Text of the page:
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Disability and Insurance Law Information

General Information- Short Term Disability

There are several disability income benefits that may be available to you. In New Jersey, most employers must either contribute to state mandatory TDB benefits coverage or have their own short term disability coverage for up to six months of disability. The Division of Temporary Disability and Family Leave Insurance, located at https://myleavebenefits.nj.gov/help/faq provides useful information about temporary disability insurance benefits in New Jersey.

Alternatively, many employers offer “salary continuation benefits” for the first three or six months of disability. This may coincide with leave under the FMLA. Salary continuation benefits are taxed in the same format as regular income, and may be paid based on a percentage of your salary depending on your years of service for your employer.

Our vast experience in short term disability claims teaches us that the administrators of these claims are focused solely on blunting the duration of the short term disability. Expect to submit biweekly updates that the administrator, as they stress a return to work and try to focus the claim on when you will return to work. So too, the short term disability forms that are provided to your doctors are designed to funnel the case into a short claim life.

General Information- Long Term Disability- ERISA

People can obtain group long term disability income benefits by opting in to a group plan provided by the employer. These will be regulated by “ERISA”, or the Employee Retirement Income Security Act of 1974. ERISA was enacted to provide certain protections for people with private health and pension plans, as well as employer-provided long-term and short-term disability insurance coverage. It regulates employer disability plans, outlining provisions for how claims should be processed, the timeline for processing them, and an individual's rights when a disability claim is denied. Note that employees have the right to receive a Summary Plan Description from their employer, outlining the available long term disability (LTD) coverage and the rules regarding establishing a claim. The administrator of the plan or policy requires you to submit proof of your disability. Typically, long term disability coverage requires you to be disabled for a set period of time, "the elimination period" before payment will begin.

The disability income benefits are based on a percentage of your income. The benefits vary based on what insurance policy is issued to cover the benefits. It is important to find out what benefits are available, and usually the Human Resources department of the company can provide this information upon request. While on medical leave for a disability the employee may be eligible for continued benefits that active employees have such as medical, dental, or vision coverage. There are certain reductions in the amount of long term disability benefits you may receive, considered “offsets”. It is important to read your policy carefully and understand what other income benefits will reduce what the disability insurance carrier will pay to you. This often includes pensions, severance payments, social security disability, settlements of third party actions such as automobile accidents and workers’ compensation benefits.

General Information- Other Benefits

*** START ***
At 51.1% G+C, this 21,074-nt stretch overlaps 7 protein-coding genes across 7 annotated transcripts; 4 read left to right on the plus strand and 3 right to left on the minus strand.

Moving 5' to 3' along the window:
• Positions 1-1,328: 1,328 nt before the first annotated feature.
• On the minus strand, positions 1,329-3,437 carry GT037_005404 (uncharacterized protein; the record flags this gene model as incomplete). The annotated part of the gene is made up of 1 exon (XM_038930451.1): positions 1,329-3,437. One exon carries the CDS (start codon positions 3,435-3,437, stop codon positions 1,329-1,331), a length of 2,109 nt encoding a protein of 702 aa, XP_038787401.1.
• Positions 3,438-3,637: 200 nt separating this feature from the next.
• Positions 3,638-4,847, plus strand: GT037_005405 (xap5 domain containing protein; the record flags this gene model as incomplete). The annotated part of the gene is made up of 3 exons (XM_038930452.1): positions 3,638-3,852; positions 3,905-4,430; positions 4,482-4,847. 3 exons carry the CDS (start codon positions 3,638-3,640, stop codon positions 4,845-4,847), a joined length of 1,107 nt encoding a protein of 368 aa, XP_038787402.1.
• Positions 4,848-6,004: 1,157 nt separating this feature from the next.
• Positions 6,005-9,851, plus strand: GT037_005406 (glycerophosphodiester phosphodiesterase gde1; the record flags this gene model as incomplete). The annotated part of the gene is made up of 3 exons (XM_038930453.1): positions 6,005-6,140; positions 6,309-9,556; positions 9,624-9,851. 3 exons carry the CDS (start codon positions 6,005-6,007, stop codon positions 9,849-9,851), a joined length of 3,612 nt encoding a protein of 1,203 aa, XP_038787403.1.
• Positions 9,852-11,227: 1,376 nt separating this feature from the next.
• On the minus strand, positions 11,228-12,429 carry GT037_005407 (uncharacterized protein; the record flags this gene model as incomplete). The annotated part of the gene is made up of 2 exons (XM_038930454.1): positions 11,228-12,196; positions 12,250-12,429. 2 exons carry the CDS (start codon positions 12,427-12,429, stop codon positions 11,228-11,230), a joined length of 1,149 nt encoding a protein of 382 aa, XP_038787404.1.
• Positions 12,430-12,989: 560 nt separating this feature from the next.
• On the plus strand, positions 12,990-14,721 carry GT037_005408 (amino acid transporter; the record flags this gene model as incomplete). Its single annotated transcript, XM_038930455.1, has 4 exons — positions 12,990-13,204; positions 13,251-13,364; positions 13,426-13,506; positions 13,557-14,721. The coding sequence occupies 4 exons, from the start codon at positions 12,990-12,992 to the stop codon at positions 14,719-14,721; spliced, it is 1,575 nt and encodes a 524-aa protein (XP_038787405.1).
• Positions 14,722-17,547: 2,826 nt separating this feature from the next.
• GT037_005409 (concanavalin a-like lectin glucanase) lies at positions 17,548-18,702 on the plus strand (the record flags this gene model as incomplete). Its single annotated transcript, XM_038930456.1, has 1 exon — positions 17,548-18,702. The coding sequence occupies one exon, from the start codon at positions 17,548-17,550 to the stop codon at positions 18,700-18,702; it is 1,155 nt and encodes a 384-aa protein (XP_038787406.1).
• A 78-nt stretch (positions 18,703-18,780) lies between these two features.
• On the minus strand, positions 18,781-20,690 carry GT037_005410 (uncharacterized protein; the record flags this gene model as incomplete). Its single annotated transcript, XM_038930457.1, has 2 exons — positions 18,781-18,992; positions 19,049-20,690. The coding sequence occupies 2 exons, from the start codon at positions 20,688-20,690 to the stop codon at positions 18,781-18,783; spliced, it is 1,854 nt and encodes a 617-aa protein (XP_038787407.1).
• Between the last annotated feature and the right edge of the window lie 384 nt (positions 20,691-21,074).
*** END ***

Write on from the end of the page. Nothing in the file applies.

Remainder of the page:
Many employers provide benefits to its employees, such as health coverage, pension contributions, life insurance, while you are an active employee. If you become disabled, what happens to these benefits of employment?

When you are filing your claim, you should contact your employer to find out in writing, what other ancillary benefits may be available to you. Your employer must, under ERISA law, make a Summary Plan Description available to you. In fact, ERISA regulations require that your employer provide to you, within 30 days of asking for it, a complete copy of the plan in effect. Understanding how your other ancillary benefits are impacted by your filing for disability is crucial to a smooth transition during this important time.

While disabled, you may be eligible for continued life insurance with a waiver of premium and continued medical, dental or vision coverage for a period of time. While disabled, your company may provide for health insurance at the same rate as if you were working, or such coverage may end, requiring you to seek continued coverage under COBRA.

Look into

* whether your 401(k) matching contributions change,
* whether your employer will continue pension contributions.

Client Reviews
I was an Engineer in a Research and Development division of a major corporation, putting in longer hours with the same workload. An unrelated episode landed me in the hospital, where I was DXd with Primary Progressive Multiple Sclerosis, which explained my decline at work. I then learned that I had an employer policy that protected me from this type of a disability. Charlie
I would like to re-acknowledge what a difference your work has made in my life. When forced to retire 5 years ago, you dedication to helping me enroll into my disability policy has made all of the world of difference. George
I cannot thank you enough for successfully appealing my disability benefits. My special thanks also to Eileen for all of their assistance, support and expertise. Your legal expertise of disability benefit entitlement was evidenced by your comprehensive and knowledgeable litigation of my appeal. I read your appeal a number of times and each time I was impressed with your personal touch and special attention to the details of my case. I highly recommend you to colleagues, friends, and family who are in need of obtaining and keeping their disability benefits. I look forward to continued working with you over the next few years in maintaining my disability benefits. MaryJo